One of the first 'teaching schools' is now underway in Greater Manchester, with pupils finding that in some maths lessons they have the assistance of three trainee teachers in addition to their regular teacher.
One of 100 schools to get the green light from the government to train teachers in the classroom instead of a lecture hall, Ashton-on-Mersey school in Sale has recruited nine trainee maths teachers, the Independent reported.
The trainees are enrolled at Manchester Metropolitan University but spend four days each week at school before attending university on Fridays.
Aidan Harrington, a lecturer at the university, spends two days each week in the school monitoring the trainees and offering them guidance.
For him, it is an excellent way for teachers to develop skills to develop in the profession.
"They're slightly more probing in the things they try out," he told the newspaper.
"I'm seeing that already with this group. The feedback is much more intense. You can see the impact on the kids, too."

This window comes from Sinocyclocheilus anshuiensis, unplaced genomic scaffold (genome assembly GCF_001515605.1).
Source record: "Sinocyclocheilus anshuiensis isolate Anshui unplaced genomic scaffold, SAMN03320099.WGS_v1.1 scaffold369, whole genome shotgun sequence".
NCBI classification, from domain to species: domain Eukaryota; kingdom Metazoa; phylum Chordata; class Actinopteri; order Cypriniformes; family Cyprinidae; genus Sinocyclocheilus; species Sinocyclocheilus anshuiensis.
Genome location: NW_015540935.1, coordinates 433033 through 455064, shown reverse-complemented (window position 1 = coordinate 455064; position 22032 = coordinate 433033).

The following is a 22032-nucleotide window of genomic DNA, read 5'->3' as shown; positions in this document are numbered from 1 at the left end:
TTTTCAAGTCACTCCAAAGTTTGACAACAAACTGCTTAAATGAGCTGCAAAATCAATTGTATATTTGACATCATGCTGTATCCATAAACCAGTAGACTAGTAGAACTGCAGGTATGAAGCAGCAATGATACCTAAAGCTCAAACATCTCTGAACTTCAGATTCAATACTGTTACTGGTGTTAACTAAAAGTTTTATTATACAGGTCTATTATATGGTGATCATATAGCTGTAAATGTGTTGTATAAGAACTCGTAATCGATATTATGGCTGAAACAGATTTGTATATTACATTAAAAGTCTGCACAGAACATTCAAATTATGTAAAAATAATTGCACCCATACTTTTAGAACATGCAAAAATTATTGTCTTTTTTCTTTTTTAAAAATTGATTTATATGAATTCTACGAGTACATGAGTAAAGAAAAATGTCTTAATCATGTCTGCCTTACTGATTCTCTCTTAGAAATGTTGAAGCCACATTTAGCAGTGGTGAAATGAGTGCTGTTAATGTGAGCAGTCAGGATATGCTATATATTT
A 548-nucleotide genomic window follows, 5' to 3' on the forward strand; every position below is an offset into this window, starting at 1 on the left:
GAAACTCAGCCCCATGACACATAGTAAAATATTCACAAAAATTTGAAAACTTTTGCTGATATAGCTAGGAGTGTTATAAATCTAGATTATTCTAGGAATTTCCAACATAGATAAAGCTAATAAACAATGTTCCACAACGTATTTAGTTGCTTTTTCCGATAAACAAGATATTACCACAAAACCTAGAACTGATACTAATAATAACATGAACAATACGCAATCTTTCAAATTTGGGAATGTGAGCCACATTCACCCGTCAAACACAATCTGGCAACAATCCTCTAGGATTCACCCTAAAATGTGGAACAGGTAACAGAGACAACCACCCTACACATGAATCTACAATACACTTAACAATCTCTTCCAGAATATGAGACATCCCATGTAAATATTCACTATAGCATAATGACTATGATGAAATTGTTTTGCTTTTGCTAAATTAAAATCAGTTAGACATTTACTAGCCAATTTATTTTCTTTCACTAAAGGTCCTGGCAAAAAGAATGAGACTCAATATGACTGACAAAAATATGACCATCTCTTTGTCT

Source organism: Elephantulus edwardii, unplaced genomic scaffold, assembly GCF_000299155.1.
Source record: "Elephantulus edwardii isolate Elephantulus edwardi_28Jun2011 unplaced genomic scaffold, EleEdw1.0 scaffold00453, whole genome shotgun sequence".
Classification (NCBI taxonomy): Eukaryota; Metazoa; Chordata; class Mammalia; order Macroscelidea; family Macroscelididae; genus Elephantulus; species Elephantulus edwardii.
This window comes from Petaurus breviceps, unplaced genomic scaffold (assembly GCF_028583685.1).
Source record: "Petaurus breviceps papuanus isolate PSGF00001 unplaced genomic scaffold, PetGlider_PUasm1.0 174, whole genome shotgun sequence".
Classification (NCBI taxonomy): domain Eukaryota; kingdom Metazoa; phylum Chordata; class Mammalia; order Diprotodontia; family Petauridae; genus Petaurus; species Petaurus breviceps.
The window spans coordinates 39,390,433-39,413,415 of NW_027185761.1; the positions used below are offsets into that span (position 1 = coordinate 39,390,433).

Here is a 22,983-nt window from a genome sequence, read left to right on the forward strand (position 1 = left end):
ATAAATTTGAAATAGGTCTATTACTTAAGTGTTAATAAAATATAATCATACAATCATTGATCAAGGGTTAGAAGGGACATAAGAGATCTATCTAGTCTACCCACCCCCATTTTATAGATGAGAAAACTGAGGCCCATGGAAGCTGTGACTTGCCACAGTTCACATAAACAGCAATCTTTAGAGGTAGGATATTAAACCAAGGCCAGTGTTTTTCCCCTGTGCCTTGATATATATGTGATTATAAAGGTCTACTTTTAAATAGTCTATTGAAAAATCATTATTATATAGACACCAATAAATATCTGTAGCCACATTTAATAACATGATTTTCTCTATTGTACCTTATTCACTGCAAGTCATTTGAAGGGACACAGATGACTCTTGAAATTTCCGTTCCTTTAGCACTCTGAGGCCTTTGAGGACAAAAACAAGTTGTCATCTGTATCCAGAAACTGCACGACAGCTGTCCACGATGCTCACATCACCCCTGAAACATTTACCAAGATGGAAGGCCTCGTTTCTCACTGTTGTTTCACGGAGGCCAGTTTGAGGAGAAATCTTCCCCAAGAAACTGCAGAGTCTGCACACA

Recent research by the Centre for Cities revealed a strong correlation between pupils maths attainment and their ability to find employment later in life.
The government meanwhile appears keen to boost mathematics performance.
As part of the chancellor's Autumn Statement, £600 million is set to be made available to 100 Free Schools with 12 of those intended to be specialist maths institutions.
At the school in Sale however, the training programme is a win-win situation for the school's maths provision.
With the trainees divided into three groups of three, the school has a pupil to teacher ratio of 23:4, practically unheard of in any other school.
The young teachers are also reaping the rewards of working in a team, learning from each other
"This way of learning you can see people doing things and you think, 'I'll steal that'," trainee Tom Grubert told the Independent.
Posted by Charlotte Michaels